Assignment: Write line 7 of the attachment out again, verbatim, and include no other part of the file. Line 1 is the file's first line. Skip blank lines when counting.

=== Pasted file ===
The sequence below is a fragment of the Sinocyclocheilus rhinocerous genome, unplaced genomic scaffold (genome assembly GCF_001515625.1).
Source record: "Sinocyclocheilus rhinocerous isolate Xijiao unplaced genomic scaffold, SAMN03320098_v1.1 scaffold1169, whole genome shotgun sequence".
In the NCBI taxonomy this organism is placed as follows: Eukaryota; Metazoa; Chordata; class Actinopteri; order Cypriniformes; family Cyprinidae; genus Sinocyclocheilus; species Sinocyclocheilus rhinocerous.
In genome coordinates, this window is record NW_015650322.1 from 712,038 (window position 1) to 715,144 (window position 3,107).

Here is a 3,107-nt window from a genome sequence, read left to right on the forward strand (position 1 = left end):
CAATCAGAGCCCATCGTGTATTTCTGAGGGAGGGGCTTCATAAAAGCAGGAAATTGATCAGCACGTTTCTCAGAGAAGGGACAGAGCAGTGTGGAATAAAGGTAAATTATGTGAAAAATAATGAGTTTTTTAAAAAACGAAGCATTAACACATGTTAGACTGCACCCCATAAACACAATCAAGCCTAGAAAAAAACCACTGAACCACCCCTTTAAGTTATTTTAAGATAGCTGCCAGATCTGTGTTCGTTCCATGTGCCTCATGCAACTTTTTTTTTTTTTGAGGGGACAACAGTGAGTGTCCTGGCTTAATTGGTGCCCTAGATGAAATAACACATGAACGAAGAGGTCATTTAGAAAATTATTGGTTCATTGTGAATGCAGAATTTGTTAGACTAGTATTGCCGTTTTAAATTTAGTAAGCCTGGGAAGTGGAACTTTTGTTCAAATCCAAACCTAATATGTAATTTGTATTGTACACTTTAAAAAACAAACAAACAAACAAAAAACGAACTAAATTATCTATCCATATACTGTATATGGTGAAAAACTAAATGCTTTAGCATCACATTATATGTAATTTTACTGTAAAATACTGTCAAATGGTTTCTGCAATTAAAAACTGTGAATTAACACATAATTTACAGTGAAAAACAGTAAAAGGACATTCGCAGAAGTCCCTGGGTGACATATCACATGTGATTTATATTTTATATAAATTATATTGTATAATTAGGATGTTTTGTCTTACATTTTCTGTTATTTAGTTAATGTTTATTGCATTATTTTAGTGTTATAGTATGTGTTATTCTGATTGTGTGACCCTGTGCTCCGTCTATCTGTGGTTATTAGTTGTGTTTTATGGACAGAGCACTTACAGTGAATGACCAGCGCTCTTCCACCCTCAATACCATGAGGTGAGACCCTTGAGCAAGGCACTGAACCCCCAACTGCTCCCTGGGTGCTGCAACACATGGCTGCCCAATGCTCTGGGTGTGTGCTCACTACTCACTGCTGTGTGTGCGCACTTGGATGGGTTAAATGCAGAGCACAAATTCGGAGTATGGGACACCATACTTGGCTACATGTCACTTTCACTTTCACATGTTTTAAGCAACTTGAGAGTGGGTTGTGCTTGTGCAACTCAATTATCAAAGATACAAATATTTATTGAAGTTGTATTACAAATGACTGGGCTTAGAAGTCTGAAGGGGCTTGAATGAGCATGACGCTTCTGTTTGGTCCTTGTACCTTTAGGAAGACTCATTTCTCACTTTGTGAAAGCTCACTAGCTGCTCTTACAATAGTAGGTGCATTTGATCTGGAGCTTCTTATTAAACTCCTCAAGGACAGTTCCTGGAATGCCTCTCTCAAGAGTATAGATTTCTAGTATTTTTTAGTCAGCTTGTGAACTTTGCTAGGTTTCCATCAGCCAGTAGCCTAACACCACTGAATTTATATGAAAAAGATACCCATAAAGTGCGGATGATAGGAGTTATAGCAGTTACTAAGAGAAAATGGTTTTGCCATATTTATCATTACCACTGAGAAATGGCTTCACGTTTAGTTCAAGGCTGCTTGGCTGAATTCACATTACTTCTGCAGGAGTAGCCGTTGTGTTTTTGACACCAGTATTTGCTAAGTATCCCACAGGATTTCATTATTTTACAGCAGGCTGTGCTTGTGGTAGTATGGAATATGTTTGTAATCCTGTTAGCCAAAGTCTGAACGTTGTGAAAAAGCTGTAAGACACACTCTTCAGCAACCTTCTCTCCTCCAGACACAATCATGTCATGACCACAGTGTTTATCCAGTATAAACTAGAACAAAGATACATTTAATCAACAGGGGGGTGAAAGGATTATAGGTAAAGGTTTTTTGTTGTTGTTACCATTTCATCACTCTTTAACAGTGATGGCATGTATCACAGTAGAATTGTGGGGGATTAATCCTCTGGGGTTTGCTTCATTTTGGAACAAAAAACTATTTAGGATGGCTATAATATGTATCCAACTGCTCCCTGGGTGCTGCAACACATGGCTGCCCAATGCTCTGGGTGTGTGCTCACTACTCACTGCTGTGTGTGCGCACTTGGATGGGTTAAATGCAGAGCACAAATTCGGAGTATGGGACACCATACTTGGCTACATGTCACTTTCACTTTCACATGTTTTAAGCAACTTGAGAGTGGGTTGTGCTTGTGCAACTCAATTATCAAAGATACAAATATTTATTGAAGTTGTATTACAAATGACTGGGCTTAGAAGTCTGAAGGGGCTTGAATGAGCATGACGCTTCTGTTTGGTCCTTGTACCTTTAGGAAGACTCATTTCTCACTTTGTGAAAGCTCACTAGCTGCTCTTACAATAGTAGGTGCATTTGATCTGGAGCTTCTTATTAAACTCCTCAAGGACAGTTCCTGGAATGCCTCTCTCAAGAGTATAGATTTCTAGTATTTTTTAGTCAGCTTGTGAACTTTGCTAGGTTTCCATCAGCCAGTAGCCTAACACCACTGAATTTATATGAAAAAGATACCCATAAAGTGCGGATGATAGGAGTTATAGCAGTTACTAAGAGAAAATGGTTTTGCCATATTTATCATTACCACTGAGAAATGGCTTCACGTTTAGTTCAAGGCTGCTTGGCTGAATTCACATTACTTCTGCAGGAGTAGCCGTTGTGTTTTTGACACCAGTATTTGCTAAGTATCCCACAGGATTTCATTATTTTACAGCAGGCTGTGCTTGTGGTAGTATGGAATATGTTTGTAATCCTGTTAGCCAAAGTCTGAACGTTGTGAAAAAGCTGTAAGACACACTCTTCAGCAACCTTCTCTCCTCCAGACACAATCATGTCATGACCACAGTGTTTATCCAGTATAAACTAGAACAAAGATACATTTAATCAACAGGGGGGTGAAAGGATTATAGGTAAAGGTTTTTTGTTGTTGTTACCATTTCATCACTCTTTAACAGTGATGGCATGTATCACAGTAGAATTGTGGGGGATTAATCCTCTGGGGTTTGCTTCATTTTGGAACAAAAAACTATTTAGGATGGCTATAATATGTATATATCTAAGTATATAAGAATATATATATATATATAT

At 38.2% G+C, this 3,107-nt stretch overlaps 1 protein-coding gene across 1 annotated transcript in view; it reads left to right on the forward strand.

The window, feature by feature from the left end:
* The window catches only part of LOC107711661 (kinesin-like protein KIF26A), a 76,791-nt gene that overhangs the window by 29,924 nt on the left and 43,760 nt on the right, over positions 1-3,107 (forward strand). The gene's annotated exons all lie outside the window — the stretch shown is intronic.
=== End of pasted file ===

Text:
At 38.2% G+C, this 3,107-nt stretch overlaps 1 protein-coding gene across 1 annotated transcript in view; it reads left to right on the forward strand.